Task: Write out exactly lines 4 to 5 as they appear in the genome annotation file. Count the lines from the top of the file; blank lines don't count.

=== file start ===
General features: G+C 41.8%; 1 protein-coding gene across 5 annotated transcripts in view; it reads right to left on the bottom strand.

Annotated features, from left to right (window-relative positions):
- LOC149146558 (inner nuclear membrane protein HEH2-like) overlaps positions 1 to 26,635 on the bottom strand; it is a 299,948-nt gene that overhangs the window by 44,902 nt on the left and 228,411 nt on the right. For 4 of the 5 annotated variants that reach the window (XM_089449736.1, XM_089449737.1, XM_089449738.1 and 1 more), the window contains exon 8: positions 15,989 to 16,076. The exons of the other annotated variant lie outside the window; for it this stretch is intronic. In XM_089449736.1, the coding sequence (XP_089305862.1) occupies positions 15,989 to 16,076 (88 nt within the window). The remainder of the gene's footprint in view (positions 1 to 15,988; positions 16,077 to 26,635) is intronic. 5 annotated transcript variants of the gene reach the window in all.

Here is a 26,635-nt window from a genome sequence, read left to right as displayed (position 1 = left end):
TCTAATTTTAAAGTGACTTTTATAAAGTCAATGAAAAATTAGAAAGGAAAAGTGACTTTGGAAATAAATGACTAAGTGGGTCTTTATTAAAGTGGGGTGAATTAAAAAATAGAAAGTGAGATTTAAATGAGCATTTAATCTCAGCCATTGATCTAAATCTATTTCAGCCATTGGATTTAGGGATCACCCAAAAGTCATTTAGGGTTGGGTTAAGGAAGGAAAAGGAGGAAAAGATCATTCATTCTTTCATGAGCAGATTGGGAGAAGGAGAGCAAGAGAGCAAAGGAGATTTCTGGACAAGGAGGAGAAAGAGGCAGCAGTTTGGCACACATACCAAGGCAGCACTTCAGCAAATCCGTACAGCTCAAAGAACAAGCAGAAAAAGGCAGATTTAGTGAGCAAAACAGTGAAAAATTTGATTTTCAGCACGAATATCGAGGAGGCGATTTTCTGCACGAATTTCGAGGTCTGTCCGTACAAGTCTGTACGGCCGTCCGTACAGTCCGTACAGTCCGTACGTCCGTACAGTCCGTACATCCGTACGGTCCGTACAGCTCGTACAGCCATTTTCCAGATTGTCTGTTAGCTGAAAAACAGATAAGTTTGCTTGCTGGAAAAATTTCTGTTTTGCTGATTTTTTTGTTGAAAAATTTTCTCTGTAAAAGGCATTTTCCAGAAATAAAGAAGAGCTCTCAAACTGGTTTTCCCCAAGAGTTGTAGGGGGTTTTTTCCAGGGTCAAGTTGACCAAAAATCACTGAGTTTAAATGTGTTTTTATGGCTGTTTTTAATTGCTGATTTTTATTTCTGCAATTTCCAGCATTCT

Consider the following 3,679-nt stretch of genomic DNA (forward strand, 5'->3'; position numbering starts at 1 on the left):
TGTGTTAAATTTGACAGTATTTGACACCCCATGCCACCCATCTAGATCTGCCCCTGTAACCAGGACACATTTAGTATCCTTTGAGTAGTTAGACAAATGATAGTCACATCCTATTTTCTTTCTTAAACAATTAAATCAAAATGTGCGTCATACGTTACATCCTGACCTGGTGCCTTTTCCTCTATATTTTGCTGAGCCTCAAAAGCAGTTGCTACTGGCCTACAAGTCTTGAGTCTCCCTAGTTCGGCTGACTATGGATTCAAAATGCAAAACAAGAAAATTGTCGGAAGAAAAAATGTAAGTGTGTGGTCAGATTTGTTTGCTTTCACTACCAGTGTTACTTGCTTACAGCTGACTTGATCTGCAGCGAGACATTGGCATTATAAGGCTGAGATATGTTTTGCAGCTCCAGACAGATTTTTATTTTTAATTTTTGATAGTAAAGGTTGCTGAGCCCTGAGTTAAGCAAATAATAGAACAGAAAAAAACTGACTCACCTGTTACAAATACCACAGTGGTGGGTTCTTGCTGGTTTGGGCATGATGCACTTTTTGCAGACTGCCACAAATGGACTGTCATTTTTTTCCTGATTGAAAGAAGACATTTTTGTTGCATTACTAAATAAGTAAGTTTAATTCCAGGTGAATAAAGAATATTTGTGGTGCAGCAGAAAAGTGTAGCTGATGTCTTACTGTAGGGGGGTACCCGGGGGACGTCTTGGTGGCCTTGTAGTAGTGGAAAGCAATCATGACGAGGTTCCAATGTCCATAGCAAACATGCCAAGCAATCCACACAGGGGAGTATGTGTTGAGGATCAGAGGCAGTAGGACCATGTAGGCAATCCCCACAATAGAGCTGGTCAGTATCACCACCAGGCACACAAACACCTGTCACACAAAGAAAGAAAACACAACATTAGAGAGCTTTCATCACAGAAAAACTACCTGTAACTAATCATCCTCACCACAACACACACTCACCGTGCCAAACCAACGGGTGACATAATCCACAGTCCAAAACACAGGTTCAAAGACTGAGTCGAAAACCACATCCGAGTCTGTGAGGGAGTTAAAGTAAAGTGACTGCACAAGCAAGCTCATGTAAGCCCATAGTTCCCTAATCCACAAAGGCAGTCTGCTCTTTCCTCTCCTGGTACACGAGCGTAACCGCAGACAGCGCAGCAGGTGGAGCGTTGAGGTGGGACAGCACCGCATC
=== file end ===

Here is a 26,635-nt window from a genome sequence, read left to right as displayed (position 1 = left end):
TCTAATTTTAAAGTGACTTTTATAAAGTCAATGAAAAATTAGAAAGGAAAAGTGACTTTGGAAATAAATGACTAAGTGGGTCTTTATTAAAGTGGGGTGAATTAAAAAATAGAAAGTGAGATTTAAATGAGCATTTAATCTCAGCCATTGATCTAAATCTATTTCAGCCATTGGATTTAGGGATCACCCAAAAGTCATTTAGGGTTGGGTTAAGGAAGGAAAAGGAGGAAAAGATCATTCATTCTTTCATGAGCAGATTGGGAGAAGGAGAGCAAGAGAGCAAAGGAGATTTCTGGACAAGGAGGAGAAAGAGGCAGCAGTTTGGCACACATACCAAGGCAGCACTTCAGCAAATCCGTACAGCTCAAAGAACAAGCAGAAAAAGGCAGATTTAGTGAGCAAAACAGTGAAAAATTTGATTTTCAGCACGAATATCGAGGAGGCGATTTTCTGCACGAATTTCGAGGTCTGTCCGTACAAGTCTGTACGGCCGTCCGTACAGTCCGTACAGTCCGTACGTCCGTACAGTCCGTACATCCGTACGGTCCGTACAGCTCGTACAGCCATTTTCCAGATTGTCTGTTAGCTGAAAAACAGATAAGTTTGCTTGCTGGAAAAATTTCTGTTTTGCTGATTTTTTTGTTGAAAAATTTTCTCTGTAAAAGGCATTTTCCAGAAATAAAGAAGAGCTCTCAAACTGGTTTTCCCCAAGAGTTGTAGGGGGTTTTTTCCAGGGTCAAGTTGACCAAAAATCACTGAGTTTAAATGTGTTTTTATGGCTGTTTTTAATTGCTGATTTTTATTTCTGCAATTTCCAGCATTCT